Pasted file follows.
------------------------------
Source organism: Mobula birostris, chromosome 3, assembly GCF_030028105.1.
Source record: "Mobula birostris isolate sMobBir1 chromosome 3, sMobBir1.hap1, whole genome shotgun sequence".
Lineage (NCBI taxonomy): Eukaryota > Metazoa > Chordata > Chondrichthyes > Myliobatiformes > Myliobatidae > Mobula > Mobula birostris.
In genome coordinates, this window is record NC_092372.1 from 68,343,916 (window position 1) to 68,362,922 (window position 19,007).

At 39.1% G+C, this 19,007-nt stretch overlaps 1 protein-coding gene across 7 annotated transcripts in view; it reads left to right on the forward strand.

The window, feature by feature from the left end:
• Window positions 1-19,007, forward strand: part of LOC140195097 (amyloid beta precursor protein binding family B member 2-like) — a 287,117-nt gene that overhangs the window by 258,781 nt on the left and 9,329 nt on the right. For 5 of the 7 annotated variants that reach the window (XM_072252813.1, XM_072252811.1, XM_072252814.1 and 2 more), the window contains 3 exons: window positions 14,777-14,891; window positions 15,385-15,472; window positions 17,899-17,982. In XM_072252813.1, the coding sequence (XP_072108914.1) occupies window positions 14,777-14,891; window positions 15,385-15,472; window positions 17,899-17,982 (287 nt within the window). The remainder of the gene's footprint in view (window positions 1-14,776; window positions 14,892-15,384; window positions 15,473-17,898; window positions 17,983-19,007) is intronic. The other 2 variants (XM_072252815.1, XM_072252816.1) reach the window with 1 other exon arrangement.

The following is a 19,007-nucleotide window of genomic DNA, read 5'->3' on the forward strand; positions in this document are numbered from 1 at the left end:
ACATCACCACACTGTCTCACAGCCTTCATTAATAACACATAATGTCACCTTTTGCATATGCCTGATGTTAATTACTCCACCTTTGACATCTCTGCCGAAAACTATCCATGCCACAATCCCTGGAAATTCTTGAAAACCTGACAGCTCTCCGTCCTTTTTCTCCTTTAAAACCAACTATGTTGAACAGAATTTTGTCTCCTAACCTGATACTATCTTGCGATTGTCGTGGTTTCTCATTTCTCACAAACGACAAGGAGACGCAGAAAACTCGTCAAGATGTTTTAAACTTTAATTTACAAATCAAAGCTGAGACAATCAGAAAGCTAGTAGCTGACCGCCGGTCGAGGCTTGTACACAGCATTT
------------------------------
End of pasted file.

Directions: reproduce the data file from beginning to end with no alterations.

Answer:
Source organism: Mobula birostris, chromosome 3, assembly GCF_030028105.1.
Source record: "Mobula birostris isolate sMobBir1 chromosome 3, sMobBir1.hap1, whole genome shotgun sequence".
Lineage (NCBI taxonomy): Eukaryota > Metazoa > Chordata > Chondrichthyes > Myliobatiformes > Myliobatidae > Mobula > Mobula birostris.
In genome coordinates, this window is record NC_092372.1 from 68,343,916 (window position 1) to 68,362,922 (window position 19,007).

At 39.1% G+C, this 19,007-nt stretch overlaps 1 protein-coding gene across 7 annotated transcripts in view; it reads left to right on the forward strand.

The window, feature by feature from the left end:
• Window positions 1-19,007, forward strand: part of LOC140195097 (amyloid beta precursor protein binding family B member 2-like) — a 287,117-nt gene that overhangs the window by 258,781 nt on the left and 9,329 nt on the right. For 5 of the 7 annotated variants that reach the window (XM_072252813.1, XM_072252811.1, XM_072252814.1 and 2 more), the window contains 3 exons: window positions 14,777-14,891; window positions 15,385-15,472; window positions 17,899-17,982. In XM_072252813.1, the coding sequence (XP_072108914.1) occupies window positions 14,777-14,891; window positions 15,385-15,472; window positions 17,899-17,982 (287 nt within the window). The remainder of the gene's footprint in view (window positions 1-14,776; window positions 14,892-15,384; window positions 15,473-17,898; window positions 17,983-19,007) is intronic. The other 2 variants (XM_072252815.1, XM_072252816.1) reach the window with 1 other exon arrangement.

The following is a 19,007-nucleotide window of genomic DNA, read 5'->3' on the forward strand; positions in this document are numbered from 1 at the left end:
ACATCACCACACTGTCTCACAGCCTTCATTAATAACACATAATGTCACCTTTTGCATATGCCTGATGTTAATTACTCCACCTTTGACATCTCTGCCGAAAACTATCCATGCCACAATCCCTGGAAATTCTTGAAAACCTGACAGCTCTCCGTCCTTTTTCTCCTTTAAAACCAACTATGTTGAACAGAATTTTGTCTCCTAACCTGATACTATCTTGCGATTGTCGTGGTTTCTCATTTCTCACAAACGACAAGGAGACGCAGAAAACTCGTCAAGATGTTTTAAACTTTAATTTACAAATCAAAGCTGAGACAATCAGAAAGCTAGTAGCTGACCGCCGGTCGAGGCTTGTACACAGCATTT